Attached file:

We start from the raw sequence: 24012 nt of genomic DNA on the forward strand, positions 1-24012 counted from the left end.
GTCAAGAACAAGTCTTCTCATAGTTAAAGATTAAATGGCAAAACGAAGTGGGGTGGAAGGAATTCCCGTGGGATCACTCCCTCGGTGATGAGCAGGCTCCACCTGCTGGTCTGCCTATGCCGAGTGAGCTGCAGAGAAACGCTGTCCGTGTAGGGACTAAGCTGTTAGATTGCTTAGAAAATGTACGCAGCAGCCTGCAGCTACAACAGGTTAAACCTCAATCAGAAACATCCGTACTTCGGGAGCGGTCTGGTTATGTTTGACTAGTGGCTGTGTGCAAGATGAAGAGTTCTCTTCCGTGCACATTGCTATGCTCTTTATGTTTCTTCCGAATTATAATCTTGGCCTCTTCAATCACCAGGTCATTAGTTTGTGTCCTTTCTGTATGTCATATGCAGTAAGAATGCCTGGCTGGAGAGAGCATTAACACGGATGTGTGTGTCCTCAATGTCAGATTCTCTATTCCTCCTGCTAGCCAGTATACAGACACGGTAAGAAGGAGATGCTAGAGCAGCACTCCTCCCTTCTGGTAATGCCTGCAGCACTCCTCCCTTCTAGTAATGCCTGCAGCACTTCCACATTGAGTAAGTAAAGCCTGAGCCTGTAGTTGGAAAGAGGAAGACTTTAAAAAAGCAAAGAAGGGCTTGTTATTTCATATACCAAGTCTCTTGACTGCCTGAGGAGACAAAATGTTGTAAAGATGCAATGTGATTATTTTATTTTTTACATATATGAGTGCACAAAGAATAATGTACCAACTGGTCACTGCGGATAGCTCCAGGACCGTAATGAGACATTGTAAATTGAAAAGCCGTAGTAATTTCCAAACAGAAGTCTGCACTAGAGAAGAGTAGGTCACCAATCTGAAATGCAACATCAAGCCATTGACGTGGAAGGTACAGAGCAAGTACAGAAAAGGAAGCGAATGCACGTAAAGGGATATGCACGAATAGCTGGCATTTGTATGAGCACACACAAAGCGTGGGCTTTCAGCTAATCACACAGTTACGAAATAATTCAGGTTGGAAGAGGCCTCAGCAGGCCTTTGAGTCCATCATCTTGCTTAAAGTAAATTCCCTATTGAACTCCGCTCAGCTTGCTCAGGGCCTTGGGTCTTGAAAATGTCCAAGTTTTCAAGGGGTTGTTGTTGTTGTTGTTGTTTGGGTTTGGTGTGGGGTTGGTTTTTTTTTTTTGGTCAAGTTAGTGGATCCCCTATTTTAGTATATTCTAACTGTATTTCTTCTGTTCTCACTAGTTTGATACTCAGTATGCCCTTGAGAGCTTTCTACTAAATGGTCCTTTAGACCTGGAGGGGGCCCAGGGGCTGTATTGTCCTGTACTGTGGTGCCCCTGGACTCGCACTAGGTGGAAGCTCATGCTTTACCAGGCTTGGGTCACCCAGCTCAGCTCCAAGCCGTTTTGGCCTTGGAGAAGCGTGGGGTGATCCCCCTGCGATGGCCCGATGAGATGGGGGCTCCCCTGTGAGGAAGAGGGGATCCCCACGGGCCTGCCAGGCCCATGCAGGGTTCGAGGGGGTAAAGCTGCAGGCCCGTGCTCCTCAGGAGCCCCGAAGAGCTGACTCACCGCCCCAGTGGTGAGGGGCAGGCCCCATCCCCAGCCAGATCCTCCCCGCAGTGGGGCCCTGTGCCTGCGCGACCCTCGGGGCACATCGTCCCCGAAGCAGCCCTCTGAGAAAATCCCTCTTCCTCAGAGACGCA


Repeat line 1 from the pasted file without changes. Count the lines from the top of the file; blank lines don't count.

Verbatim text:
We start from the raw sequence: 24012 nt of genomic DNA on the forward strand, positions 1-24012 counted from the left end.